(c) At what speed does the block leave the track?

(d) How far away from point A does the block land level ground?

(e) Sketch the potential energy U(x) of the block. Indicate the total energy on the sketch.

Q:A child slides a block of mass 2 kg along a slick kitchen floorA child slides a block of mass 2 kg along a slick kitchen floor. If the initial speed is 4m/s and the block hits a spring with spring constant 6 N/m, what is the maximum compression of the spring? What is the result if the block slides across 22m of a rough floor that ha μh = 0.2?Q:A rope having a total mass of 0.4kg and totalA rope having a total mass of 0.4kg and total length 4 m has 0.6 m of the rope hanging vertically down off a work bench. How much work must be done to place all the rope on the bench?

Q:A super ball of mass M and a marble ofA super ball of mass M and a marble of mass m are dropped from a height h with the marble just on top of the super ball. A super ball has a coefficient of restitution of nearly 1 (i.e., its collision is essentially elastic). Ignore the sizes of the super ball and marble. The super ball collides with the floor, rebounds, and smacks the marble, which moves back up. How high does the marble go if all the motion is vertical? How high does the super ball go?

Q:An automobile driver traveling down and 8% grade slams on hisAn automobile driver traveling down and 8% grade slams on his brakes and skids 30 m before hitting a parked car. A lawyer hires an expert who measures the coefficient of kinetic friction between the tires and road to be μk = 0.45. Is the lawyer correct to accuse the driver of exceeding the 25-MPH speed limit? Explain.Q:A student drops a water-filled balloon from the roof ofA student drops a water-filled balloon from the roof of the tallest building in two trying to hit her roommate on the ground (who is too quick). The first student ducks back but hear the water splash 4.021 s after dropping the balloon. If the speed of sound is 331 m/s, find the height of the building, neglecting air resistance.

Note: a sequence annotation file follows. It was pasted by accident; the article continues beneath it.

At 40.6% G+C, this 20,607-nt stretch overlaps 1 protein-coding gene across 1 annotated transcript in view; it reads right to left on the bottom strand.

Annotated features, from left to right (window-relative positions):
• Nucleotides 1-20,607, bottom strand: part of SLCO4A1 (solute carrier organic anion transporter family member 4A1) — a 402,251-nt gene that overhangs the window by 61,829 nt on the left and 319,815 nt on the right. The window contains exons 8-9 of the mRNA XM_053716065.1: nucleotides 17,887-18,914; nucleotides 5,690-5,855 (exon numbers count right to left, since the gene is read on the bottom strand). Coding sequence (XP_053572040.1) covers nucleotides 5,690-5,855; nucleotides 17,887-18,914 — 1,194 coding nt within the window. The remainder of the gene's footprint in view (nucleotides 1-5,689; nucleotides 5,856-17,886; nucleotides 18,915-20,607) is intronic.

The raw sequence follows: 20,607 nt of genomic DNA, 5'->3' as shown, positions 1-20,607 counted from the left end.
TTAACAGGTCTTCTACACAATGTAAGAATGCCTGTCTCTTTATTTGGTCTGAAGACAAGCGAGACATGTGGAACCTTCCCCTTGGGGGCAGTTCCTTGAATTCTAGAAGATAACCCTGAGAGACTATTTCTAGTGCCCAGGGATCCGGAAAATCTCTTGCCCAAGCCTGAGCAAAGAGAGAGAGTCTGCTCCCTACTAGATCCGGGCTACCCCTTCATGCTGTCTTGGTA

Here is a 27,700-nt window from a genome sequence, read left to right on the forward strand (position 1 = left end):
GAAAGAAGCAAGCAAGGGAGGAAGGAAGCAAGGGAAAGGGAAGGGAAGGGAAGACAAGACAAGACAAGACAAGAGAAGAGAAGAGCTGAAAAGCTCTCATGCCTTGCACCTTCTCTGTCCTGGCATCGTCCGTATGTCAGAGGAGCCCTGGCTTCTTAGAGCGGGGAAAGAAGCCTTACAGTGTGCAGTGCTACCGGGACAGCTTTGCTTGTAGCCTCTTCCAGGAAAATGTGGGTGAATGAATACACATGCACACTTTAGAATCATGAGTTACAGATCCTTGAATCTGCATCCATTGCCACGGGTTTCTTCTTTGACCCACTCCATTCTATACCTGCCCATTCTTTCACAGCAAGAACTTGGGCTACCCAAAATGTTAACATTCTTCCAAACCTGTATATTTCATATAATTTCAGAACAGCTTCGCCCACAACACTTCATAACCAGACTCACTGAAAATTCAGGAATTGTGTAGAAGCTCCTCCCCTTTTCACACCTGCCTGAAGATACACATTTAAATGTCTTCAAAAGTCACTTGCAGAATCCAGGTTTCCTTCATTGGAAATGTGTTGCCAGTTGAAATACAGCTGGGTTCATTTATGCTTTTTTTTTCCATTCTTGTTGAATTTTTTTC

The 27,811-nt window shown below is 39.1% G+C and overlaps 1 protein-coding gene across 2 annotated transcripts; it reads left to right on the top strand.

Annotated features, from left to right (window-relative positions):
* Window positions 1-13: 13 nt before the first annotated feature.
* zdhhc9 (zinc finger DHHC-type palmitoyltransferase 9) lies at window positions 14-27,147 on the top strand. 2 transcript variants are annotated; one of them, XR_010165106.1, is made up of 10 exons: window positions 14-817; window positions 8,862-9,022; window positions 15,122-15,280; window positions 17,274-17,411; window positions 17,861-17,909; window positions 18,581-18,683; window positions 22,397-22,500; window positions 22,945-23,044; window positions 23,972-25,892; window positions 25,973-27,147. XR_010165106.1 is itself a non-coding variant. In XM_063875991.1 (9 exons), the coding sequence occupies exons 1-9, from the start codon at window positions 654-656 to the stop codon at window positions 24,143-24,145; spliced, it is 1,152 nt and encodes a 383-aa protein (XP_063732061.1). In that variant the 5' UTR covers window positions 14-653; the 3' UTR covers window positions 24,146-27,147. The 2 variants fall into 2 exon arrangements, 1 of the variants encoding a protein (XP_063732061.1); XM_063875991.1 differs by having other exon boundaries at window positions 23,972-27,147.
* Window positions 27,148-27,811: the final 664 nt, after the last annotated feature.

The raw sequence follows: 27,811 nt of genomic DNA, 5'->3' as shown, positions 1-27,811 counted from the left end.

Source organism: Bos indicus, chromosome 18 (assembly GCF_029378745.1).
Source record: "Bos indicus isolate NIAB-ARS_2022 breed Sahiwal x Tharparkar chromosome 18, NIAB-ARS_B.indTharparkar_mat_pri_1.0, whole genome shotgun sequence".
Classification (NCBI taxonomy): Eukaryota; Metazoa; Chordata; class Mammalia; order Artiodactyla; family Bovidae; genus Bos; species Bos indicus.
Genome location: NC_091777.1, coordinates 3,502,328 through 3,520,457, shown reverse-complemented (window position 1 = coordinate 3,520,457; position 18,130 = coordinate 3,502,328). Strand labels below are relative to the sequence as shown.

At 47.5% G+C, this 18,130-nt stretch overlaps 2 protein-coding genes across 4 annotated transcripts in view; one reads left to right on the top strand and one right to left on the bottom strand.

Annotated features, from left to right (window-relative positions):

Q:In Example 2.10, the initial velocity of the incoming chargedIn Example 2.10, the initial velocity of the incoming charged particle had no component along the x-axis. Show that, even if it had and x component, the subsequent motion of the particle would be the same that only the radius of the helix would be altered.

Q:Two blocks of unequal mass are connected by a string over aTwo blocks of unequal mass are connected by a string over a smooth pulley (Figure 2-B). If the coefficient of kinetic friction is μv what angle θ of the incline allows the masses to move at a constant speed?

Q:A particle is released from rest (y = 0) and falls under theA particle is released from rest (y = 0) and falls under the influence of gravity and air resistance. Find the relationship between v and the distance of falling y when the air resistance is equal to.

(a) av and

(b) βv2.

Q:Perform the numerical calculations of Example 2.7 for the valuesPerform the numerical calculations of Example 2.7 for the values given are Figure 2-8. Plot Figures 2-8 and 2-9. Do not duplicate the solution in Appendix H; compose your own solution.

Q:A gun is located on a bluff of height hA gun is located on a bluff of height h overlooking a river valley. If the muzzle velocity is v0 find the expression for the range as a function of the elevation angle of the gun. Solve numerically for the maximum range out into the valley for a given h and v0.